LAPA_SAAB340 From Spain, joined Aug 2001, 389 posts, RR: 5 Posted (11 years 9 months 2 weeks 2 days 2 hours ago) and read 3131 times:
I've recently started building airliner models (Up to now I had only built military). Right now I'm working on an Airfix 727, and I wanted to ask the more experienced modelers how to achieve a nice gloss white finish. I normally painted my models with a brush since on the smaller models I could obtain nice results, but it seems even with airbrush the gloss white finish is somewhat of a pain to obtain. I've heard some people use flat white, and then gloss clear on top of it. But I've also heard the gloss coat will yellow after a few years! I'd like to hear about your personal experiences.
1/144Modeler From , joined Dec 1969, posts, RR: Reply 1, posted (11 years 9 months 2 weeks 2 days 1 hour ago) and read 3071 times:
Well Iv'e been building military and civillian A/C for about 25 years, and I've tried everything from gloss paint to airbrushing Future floor polish. My best method to date is to shoot (Testors Model Master Enamel in my airbrush in my case) the aircraft with a flat white first. This will act as a primer coat exposing any flaws. Then I mist on light coats of gloss white about 15 minutes apart untill the paint has an even shine. Let the first good gloss coat sit 24 hours then repeat the gloss coats again the next night. once the plane has about 3 good light coats the second night, go a little heavier on the paint for one final coat, I call it a wet coat, let it dry again for 24 hours.
OK now the magic part...
Several model accessory companies put out detailing kits or polishing kits for model car builders ( I use Detail Masters set) The sets have a fine cloth backed set of sanding films from 3000 to 12000 grit. You start buffing the paint with 3000 and go through them all untill you get to 12000. By the time you get to the last film, your paint is MIRROR smooth, super hard and ready to decal.
It takes some practice, but the results are well worth the time.
LAPA_SAAB340 From Spain, joined Aug 2001, 389 posts, RR: 5 Reply 2, posted (11 years 9 months 1 week 6 days 19 hours ago) and read 3053 times:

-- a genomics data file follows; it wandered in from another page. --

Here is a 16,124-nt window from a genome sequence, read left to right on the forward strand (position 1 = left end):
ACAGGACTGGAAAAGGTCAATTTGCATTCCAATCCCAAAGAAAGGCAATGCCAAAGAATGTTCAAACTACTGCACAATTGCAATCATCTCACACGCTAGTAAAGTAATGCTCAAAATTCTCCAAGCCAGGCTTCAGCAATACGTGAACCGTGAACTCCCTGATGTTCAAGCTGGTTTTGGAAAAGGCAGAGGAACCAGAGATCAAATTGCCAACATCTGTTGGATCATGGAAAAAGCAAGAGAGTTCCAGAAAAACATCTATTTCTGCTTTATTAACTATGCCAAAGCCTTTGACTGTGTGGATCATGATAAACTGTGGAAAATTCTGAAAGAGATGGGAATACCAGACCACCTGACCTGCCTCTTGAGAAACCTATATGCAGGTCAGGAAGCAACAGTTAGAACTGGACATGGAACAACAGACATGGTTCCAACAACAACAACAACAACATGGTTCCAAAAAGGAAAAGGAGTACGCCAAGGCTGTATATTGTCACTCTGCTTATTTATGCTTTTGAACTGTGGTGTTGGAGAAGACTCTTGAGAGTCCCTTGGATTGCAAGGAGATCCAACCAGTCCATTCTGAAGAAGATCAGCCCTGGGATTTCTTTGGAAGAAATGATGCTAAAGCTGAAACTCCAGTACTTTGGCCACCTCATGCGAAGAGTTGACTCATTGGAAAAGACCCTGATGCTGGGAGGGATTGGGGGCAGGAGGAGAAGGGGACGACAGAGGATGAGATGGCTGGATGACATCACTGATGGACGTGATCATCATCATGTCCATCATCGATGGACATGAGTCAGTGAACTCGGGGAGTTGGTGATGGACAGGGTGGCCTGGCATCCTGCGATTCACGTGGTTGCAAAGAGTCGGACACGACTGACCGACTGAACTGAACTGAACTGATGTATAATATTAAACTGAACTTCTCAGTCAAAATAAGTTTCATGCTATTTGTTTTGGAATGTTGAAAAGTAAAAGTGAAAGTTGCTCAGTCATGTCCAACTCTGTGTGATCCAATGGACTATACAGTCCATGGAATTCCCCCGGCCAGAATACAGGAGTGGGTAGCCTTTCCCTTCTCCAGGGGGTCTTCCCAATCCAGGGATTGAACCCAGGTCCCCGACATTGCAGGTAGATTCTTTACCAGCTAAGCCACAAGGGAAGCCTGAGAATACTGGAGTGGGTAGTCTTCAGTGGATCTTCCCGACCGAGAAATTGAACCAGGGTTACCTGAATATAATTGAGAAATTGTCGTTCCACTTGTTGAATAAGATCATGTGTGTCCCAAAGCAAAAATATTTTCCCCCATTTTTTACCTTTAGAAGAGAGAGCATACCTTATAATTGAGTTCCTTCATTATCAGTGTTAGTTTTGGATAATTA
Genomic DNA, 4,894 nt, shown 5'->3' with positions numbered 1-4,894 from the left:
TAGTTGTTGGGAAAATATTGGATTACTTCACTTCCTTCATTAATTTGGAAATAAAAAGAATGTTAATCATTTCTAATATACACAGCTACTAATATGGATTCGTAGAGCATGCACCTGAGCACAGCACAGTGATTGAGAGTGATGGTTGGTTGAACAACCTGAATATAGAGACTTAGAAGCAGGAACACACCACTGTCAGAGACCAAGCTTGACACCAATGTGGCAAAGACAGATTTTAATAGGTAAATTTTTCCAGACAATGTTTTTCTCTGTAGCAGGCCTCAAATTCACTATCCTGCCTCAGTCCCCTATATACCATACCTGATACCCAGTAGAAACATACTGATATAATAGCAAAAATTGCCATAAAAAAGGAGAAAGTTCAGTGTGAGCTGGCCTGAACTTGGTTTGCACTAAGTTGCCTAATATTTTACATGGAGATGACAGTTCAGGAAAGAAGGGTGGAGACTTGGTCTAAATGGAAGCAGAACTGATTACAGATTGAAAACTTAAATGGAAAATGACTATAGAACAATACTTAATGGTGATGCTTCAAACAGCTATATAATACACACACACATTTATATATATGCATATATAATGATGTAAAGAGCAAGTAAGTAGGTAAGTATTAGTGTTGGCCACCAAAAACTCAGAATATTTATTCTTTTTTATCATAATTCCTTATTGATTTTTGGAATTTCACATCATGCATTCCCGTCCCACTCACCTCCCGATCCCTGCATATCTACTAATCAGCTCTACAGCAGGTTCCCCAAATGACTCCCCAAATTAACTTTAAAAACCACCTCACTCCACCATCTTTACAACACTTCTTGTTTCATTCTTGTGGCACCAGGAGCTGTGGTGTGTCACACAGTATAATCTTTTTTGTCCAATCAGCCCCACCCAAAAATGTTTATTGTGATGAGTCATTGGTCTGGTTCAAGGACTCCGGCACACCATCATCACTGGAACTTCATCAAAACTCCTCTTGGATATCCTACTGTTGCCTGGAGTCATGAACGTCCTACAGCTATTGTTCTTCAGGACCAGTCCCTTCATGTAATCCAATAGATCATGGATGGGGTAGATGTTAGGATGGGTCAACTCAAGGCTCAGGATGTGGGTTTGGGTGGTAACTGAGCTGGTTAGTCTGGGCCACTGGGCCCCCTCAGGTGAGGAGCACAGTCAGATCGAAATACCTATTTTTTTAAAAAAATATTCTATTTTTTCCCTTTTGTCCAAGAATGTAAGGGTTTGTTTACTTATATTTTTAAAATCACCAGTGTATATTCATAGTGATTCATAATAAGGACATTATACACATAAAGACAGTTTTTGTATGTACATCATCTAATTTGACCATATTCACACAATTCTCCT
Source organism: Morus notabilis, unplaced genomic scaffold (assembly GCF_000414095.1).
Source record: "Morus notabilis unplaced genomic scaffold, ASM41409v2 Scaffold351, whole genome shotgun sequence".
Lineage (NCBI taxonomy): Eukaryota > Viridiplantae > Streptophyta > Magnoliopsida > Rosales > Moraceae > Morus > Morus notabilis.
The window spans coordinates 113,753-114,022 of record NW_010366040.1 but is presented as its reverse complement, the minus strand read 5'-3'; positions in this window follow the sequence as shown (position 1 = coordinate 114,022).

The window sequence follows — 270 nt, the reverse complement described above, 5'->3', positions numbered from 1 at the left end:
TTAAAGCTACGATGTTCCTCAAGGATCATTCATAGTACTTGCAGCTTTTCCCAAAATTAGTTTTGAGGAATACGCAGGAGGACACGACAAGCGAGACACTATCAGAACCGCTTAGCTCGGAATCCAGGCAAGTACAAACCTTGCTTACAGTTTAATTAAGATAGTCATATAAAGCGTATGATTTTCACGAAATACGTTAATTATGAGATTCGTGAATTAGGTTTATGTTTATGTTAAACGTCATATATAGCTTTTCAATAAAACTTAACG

Thanks for your help, 1/144!
By the way, do you put a clear coat after you place the decals when doing the polishing method, or do you leave it like that?
Also, could you tell me a bit about the Future floor polish? Does it come off if you handle the model too much?
Thanks again for your advice
1/144Modeler From , joined Dec 1969, posts, RR: Reply 3, posted (11 years 9 months 1 week 6 days 11 hours ago) and read 3045 times:
I prefer to use a laquer based clear coat, I use Testors Model Master semi goss or gloss coat shot at 20 PSI from a Badger 150 duel action airbrush, laquer mixed aproximately 60/40 laquer to thinner.
Any clear coat will eventually rub off if you handel it to much.. but try to let whatever you use dry for a couple of days before you handle your new plane (it's hard to resist if it turned out really well) :' )
If you decide to Use Future on your kits.. be advised you MUST wash out your airbrush as SOON as your done or you can count on a real mess to clean out.
Use amonia and water or pure amonia and flush the airbrush for at least 30 seconds.. followed by hot water to make sure you get it all out.
I shoot future at 25 PSI DO NOT MIX OR THIN.
MIST on coats very lightly and let it build up SLOWLY.. or it will run, and ruin your work of art.< yes I learned the hard way>
Hope that helps, and good luck.
LAPA_SAAB340 From Spain, joined Aug 2001, 389 posts, RR: 5 Reply 4, posted (11 years 9 months 1 week 3 days 5 hours ago) and read 3038 times:
Hello again, 1/144!
Thanks for your advice, I'm going to try using a gloss white finish and polish it, and see what results I get! I've got a few older kits to play with so hopefully I can work on the technique before working on nicer models. I wanted to ask you one last question regarding the clear coat. What kinds are available, and do they all eventually yellow? I'm sorry to be a pain with all these questions, but this is a new aspect of modeling for me, so I wanted to get familiar with the methods used and see what works best.
1/144Modeler From , joined Dec 1969, posts, RR: Reply 5, posted (11 years 9 months 6 days 13 hours ago) and read 3028 times:
I have used Varnish, like you would use on wood, thined down to a watery enough consistency to shoot through my airbrush, I have used every known gloss finish from most hobby paint manufacturers and as I mentioned previously, future floor polish (liquid).
I have models I built 15 years ago I shot with Testors glosscoat or dullcoat on them and still, no yellowing.
The yellowing you hear about is from exposure to UV light over time, like you left your finished kit in a store front window or close to a window on a shelf in your home. I have even heard of models displayed next to halogen lights for long periods of time doing funny things as far as changing colors, lightening, yellowing.
I'd say unless you intend to display your models in adverse conditions, your fine using most glosscoats for the long haul. As I said before, my tried and true favorite is Testors Glosscoat. I thin it 70-30 to 60-40 and build up the shine slowly.
Feel free to email me if you need any other suggestions.